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French-Chilean filmmaker, screenwriter and author Alejandro Jodorowsky’s avant-garde films brim with a mélange of divine, supernatural and dreamlike imagery that have amassed the acclaimed auteur an admirable cult-following throughout his five-decade long cinematic career, undoubtedly bolstered by his strikingly determined commitment to the exploration of the boundaries between reality and the supernatural.

Born in the northern Chilean town of Tocopilla to a Jewish-Ukrainian father and a Polish mother, Jodorowsky’s affinity for cinema has its origins firmly rooted in the helmer’s childhood, after which he pursued his artistic proclivities by dropping out of college to become involved in theatre, before founding his own theatre troupe, Teatro Mimico, in the late 1940s. The auteur’s settlement in Paris the following decade signaled his foray into the world of cinema, during which time he released his inaugural short film, La Cravate (1957), a 20-minute-long mime adaptation of a work penned by German novelist Thomas Mann, recounting the experiences of a rogue Paris-native who peddles human heads in order to make a livelihood.

In the earlier stages of his career, Jodorowsky’s artistic endeavours garnered him substantial notoriety for his political outspokenness, most markedly in the early 1960s when he became a founding member of Paris’s anarchist Panic Movement, a collective centred on surreal performance art concerned with the goal of invoking shock in audiences. The helmer’s follow-up short drama, Teatro sin fin (1965), draws on his extensive experience with the époque’s European theatrical and commemorates his involvement in the subversive theatre circle by presenting an aggregation of footage of an outrageous performance enacted by the Panic Movement during the summer of the film’s release year.

The release of his debut directorial feature, Fando and Lis (1968), a fantastical adventure film following the eponymous lovers in their search of the numinous city of Tar – the tale itself based on Jodorowsky’s memories of a play by Spanish playwright Fernando Arrabal – garnered the auteur further infamy by causing a large scandal in Mexico and consequently being banned in the country. Jodorowsky gained further wide-spread international recognition and amassed the initial surges in his cult-following with the release of his second feature, El Topo (1970), an acid western drama tracing an enigmatic gunfighter’s search for enlightenment, as he encounters a series of cryptic characters against the backdrop of an arcane Spaghetti Western landscape.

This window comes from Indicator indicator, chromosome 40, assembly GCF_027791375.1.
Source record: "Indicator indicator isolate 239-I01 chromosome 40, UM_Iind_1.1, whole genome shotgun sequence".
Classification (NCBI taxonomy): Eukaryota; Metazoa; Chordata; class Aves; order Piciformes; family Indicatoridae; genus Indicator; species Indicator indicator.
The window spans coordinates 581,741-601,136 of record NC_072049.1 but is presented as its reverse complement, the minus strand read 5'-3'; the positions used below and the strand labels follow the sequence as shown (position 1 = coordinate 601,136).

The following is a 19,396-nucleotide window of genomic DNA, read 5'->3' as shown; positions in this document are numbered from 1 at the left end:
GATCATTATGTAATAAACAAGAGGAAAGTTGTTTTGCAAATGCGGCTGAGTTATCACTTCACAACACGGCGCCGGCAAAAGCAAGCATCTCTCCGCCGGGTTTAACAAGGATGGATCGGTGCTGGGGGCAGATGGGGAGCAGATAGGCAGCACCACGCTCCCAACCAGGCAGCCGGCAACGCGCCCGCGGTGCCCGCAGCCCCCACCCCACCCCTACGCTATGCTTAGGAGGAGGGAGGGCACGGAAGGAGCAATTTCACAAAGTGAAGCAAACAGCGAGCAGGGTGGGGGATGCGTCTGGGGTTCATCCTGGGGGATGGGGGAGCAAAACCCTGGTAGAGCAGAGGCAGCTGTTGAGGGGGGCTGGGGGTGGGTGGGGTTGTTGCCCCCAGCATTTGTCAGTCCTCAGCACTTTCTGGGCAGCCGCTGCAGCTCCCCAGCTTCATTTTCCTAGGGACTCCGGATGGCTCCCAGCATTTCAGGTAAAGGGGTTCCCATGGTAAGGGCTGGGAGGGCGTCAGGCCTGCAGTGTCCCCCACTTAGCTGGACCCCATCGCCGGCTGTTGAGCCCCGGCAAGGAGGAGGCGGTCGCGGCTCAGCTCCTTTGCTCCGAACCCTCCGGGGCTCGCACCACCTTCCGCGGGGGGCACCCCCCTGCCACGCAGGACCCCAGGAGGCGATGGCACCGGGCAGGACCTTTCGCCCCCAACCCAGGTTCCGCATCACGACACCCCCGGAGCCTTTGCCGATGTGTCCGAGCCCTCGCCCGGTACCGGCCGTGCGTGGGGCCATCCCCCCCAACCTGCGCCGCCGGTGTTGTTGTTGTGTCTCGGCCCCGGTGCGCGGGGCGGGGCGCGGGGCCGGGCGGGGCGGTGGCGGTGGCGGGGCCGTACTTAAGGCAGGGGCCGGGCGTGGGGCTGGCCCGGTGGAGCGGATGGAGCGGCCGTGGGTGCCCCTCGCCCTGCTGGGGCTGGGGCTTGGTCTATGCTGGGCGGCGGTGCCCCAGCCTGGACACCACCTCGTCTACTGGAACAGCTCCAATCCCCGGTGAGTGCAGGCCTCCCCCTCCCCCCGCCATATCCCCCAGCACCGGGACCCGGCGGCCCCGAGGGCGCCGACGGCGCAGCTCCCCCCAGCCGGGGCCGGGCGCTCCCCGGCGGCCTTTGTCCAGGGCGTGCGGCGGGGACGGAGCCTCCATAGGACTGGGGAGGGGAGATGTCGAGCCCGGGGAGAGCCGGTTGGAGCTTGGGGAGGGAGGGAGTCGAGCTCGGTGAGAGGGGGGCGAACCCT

Jodorowsky’s breakthrough film, demonstrating his employment of intensely surrealist imagery characterized by a hybrid of Oriental philosophy and Christian allegory, became a sizable success in the US ‘midnight movie’ circuit and garnered him the Special Jury Award at the 1974 Avoriaz Fantastic Film Festival, leading to his increased recognition within the industry and a substantial $1 million sum to finance his follow-up production. In this work, the helmer extended his exploration of surrealism in the context of arcane Western traditions with the supranatural adventure drama, The Holy Mountain (1973), a meditation on the crooked and self-aggrandizing nature of the modern world through the journey of a compelling alchemist (played by Jodorowsky), a Christ-like figure and a number of contrastingly avaricious figures who are indicative of the materialism proponed in modernity.

Within a ten-year period, Jodorowsky produced a trio of charmingly diverse and deeply preternatural works, beginning with the poignant family drama Tusk (1980), a French-language tale that sheds light on the common mortality that binds humankind with the animal world, through the journey of an English girl and an Indian elephant who share both a birthday and a common fate. He followed this up with the esoteric horror production, Holy Blood (1989), a grippingly raw tale of the callously grim and startlingly violent events in the life of a psychiatric patient, depicted through his flashback to a depraved childhood and broken family home – the viscerally transfixing cast’s performances combined with Jodorowsky’s astute directorial prowess that garnered the film a string of nominations on the international film festival circuit.

The final of the three productions, The Rainbow Thief (1990), extends the auteur’s exploration of the fantasy drama genre in its uniquely eccentric portrayal of a small-time criminal who befriends an heir to a large fortune in the hopes of financial gain – the production also reunites Lawrence of Arabia’s cast members Peter O’Toole and Omar Sharif in the story’s unconventional friendship. In recent years, the release of Jodorowsky’s Spanish-language autobiographical musical, The Dance of Reality (2013) – marking his first film in a span of 23 years – demonstrates his unwavering devotedness to the fantastical nature of the adventure drama genre in the film’s portrayal of a history uncannily similar to the auteur’s own adolescent experience (Jodorowsky plays himself as an adult) and retains the intensely surrealist streak that is ingrained in his impressive catalogue.

The poignant drama Endless Poetry (2016) is Jodorowsky’s most recent production and it demonstrates his recent cinematic commitment to a heavily personal, more nonfictional approach to his work, a sequel to The Dance of Reality. The film’s narration of the later period of the Chilean vanguard’s youth, during which his involvement with avant-garde artistic circles allowed him to break-free from the shackles of his childhood and gain inspiration from the giants of twentieth-century Hispanic literature, adds a deeply personal flair to audiences’ understanding of the auteur’s sensitively passionate search for truth and his ascension to dizzying cinematic heights.

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